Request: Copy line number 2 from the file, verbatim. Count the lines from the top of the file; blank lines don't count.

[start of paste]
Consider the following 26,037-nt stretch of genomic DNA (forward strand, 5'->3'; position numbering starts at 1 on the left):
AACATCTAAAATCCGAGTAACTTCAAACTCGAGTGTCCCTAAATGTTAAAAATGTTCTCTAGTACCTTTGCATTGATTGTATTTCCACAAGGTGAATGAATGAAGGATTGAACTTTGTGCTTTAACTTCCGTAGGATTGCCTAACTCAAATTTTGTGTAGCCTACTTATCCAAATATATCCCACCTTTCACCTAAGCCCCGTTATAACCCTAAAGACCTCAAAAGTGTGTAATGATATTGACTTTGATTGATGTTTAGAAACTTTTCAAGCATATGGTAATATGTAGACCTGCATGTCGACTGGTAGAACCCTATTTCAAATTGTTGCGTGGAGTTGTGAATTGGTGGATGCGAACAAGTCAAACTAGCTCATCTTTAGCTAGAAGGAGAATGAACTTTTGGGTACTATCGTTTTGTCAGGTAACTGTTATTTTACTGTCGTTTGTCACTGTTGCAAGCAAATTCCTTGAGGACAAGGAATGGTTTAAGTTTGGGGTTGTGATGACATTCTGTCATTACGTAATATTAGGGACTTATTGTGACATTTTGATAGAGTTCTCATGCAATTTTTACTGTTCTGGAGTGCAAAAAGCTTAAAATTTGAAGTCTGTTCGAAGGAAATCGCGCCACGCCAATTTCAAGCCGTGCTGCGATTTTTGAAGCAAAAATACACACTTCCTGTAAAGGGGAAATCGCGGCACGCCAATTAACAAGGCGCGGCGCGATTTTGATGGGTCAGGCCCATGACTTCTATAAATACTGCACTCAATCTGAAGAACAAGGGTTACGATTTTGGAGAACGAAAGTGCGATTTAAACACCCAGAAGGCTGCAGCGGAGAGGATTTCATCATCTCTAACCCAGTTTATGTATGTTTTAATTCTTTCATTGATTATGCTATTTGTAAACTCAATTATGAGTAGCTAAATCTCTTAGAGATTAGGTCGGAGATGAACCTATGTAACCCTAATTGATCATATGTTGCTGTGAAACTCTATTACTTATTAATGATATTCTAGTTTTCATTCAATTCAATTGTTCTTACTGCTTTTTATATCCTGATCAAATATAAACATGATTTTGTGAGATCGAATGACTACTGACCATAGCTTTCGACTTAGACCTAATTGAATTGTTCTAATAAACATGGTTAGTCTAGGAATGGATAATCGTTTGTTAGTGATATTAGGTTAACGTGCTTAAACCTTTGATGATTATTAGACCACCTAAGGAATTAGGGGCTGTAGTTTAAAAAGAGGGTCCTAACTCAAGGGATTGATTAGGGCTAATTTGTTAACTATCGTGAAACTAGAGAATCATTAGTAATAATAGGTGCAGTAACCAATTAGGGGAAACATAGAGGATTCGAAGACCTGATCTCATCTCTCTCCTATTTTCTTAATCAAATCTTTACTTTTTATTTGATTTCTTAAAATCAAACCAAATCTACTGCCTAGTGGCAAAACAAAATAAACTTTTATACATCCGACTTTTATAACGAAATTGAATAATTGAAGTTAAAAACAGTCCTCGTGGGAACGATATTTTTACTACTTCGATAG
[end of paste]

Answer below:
AACATCTAAAATCCGAGTAACTTCAAACTCGAGTGTCCCTAAATGTTAAAAATGTTCTCTAGTACCTTTGCATTGATTGTATTTCCACAAGGTGAATGAATGAAGGATTGAACTTTGTGCTTTAACTTCCGTAGGATTGCCTAACTCAAATTTTGTGTAGCCTACTTATCCAAATATATCCCACCTTTCACCTAAGCCCCGTTATAACCCTAAAGACCTCAAAAGTGTGTAATGATATTGACTTTGATTGATGTTTAGAAACTTTTCAAGCATATGGTAATATGTAGACCTGCATGTCGACTGGTAGAACCCTATTTCAAATTGTTGCGTGGAGTTGTGAATTGGTGGATGCGAACAAGTCAAACTAGCTCATCTTTAGCTAGAAGGAGAATGAACTTTTGGGTACTATCGTTTTGTCAGGTAACTGTTATTTTACTGTCGTTTGTCACTGTTGCAAGCAAATTCCTTGAGGACAAGGAATGGTTTAAGTTTGGGGTTGTGATGACATTCTGTCATTACGTAATATTAGGGACTTATTGTGACATTTTGATAGAGTTCTCATGCAATTTTTACTGTTCTGGAGTGCAAAAAGCTTAAAATTTGAAGTCTGTTCGAAGGAAATCGCGCCACGCCAATTTCAAGCCGTGCTGCGATTTTTGAAGCAAAAATACACACTTCCTGTAAAGGGGAAATCGCGGCACGCCAATTAACAAGGCGCGGCGCGATTTTGATGGGTCAGGCCCATGACTTCTATAAATACTGCACTCAATCTGAAGAACAAGGGTTACGATTTTGGAGAACGAAAGTGCGATTTAAACACCCAGAAGGCTGCAGCGGAGAGGATTTCATCATCTCTAACCCAGTTTATGTATGTTTTAATTCTTTCATTGATTATGCTATTTGTAAACTCAATTATGAGTAGCTAAATCTCTTAGAGATTAGGTCGGAGATGAACCTATGTAACCCTAATTGATCATATGTTGCTGTGAAACTCTATTACTTATTAATGATATTCTAGTTTTCATTCAATTCAATTGTTCTTACTGCTTTTTATATCCTGATCAAATATAAACATGATTTTGTGAGATCGAATGACTACTGACCATAGCTTTCGACTTAGACCTAATTGAATTGTTCTAATAAACATGGTTAGTCTAGGAATGGATAATCGTTTGTTAGTGATATTAGGTTAACGTGCTTAAACCTTTGATGATTATTAGACCACCTAAGGAATTAGGGGCTGTAGTTTAAAAAGAGGGTCCTAACTCAAGGGATTGATTAGGGCTAATTTGTTAACTATCGTGAAACTAGAGAATCATTAGTAATAATAGGTGCAGTAACCAATTAGGGGAAACATAGAGGATTCGAAGACCTGATCTCATCTCTCTCCTATTTTCTTAATCAAATCTTTACTTTTTATTTGATTTCTTAAAATCAAACCAAATCTACTGCCTAGTGGCAAAACAAAATAAACTTTTATACATCCGACTTTTATAACGAAATTGAATAATTGAAGTTAAAAACAGTCCTCGTGGGAACGATATTTTTACTACTTCGATAG